American musical theater doesn’t get any more old-fashioned than it does with The Music Man. Broadway is currently hosting a revival of Meredith Willson’s melodic tale of con man Harold Hill and Marian the Librarian, but North Bay audiences looking to travel back to turn-of-the-century River City, IA need only head to Rohnert Park. The Spreckels Performing Arts Center is hosting a production through Oct. 2.
Con man “Professor” Harold Hill (Benjamin Ball) barely escapes a train full of angry traveling salespersons whose reputations he has sullied with a variety of scams and swindles. He finds himself in River City, where the residents are ripe for the picking with his latest confidence game of forming a town band.
Prim librarian Marian Paroo (Julianne Bretan) sees through him. But when she witnesses the positive changes brought about by Hill’s machinations in her shy and withdrawn little brother, Winthrop (Dakota Dwyer), she starts to see Hill in a different light. Will it be tar and feathers for one or wedding bells for two?
It’s tough not to smile through the big slice of Americana served up here by director Michael Ross. The show is bright, the score is bouncy, the costumes are colorful, and the cast is a great mix of North Bay veterans and energetic young performers.
Marian is the perfect role for Bretan, as she brings one of the Bay Area’s best voices back to the Spreckels stage. Ball makes for a solid Hill in his North Bay debut, though I do wish he brought a little bit more bombast to the character.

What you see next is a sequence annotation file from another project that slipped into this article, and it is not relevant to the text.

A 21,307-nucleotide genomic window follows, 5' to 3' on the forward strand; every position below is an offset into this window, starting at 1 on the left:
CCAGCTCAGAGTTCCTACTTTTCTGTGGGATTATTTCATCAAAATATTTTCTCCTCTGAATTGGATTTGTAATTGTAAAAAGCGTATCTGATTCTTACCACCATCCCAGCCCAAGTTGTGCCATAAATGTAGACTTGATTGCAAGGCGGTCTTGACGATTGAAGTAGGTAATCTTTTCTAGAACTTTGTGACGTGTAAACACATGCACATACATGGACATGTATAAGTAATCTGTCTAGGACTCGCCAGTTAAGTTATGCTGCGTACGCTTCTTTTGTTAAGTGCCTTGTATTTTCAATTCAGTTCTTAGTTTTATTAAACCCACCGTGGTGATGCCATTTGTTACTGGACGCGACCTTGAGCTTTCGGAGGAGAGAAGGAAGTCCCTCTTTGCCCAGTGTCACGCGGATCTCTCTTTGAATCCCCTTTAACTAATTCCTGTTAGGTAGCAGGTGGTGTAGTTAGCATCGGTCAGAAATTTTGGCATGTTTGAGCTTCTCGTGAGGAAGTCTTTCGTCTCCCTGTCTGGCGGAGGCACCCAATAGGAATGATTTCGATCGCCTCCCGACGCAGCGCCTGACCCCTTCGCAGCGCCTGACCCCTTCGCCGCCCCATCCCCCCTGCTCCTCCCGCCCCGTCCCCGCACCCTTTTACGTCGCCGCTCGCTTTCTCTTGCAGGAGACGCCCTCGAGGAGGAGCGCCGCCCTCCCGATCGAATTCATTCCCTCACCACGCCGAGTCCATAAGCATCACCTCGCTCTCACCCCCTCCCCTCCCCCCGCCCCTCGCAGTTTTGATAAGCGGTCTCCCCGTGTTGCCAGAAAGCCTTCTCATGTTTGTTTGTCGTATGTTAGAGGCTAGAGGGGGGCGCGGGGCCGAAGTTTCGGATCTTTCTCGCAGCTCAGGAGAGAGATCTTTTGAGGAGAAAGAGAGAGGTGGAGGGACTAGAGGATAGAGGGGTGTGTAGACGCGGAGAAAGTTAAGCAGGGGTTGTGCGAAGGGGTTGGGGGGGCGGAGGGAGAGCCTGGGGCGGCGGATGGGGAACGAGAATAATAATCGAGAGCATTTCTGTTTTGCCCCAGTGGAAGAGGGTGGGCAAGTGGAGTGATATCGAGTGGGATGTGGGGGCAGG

Veteran performers like Jill Wagoner (Marian’s mother) and Mike Schaeffer (Mayor Shinn) nicely fill out supporting roles, and there’s a great quartet (Michael Arbitter, Sean O’Brien, Tim Setzer, Cordell Wesselink) singing harmony throughout the show.
A multi-generational ensemble of performers brings energetic support to the show that’s especially entertaining in the larger, Bridget Codoni-choreographed musical numbers.
Janis Dunson Wilson expertly leads the live orchestra through such classics as “Ya Got Trouble,” “Wells Fargo Wagon,” “Til There Was You” and, of course, “76 Trombones.”
There’s an on-going debate over whether shows like The Music Man and their portraits of idyllic, small-town America are relevant in today’s world. There’s little debate, though, that at its heart, The Music Man is a very entertaining show.
‘The Music Man’ runs through Oct. 2 in the Codding Theatre at Spreckels Performing Arts Center, 5409 Snyder La., Rohnert Park. Thurs-Sat, 7:30pm; Sun, 2pm. $12–$36. 707.588.3400. spreckelsonline.com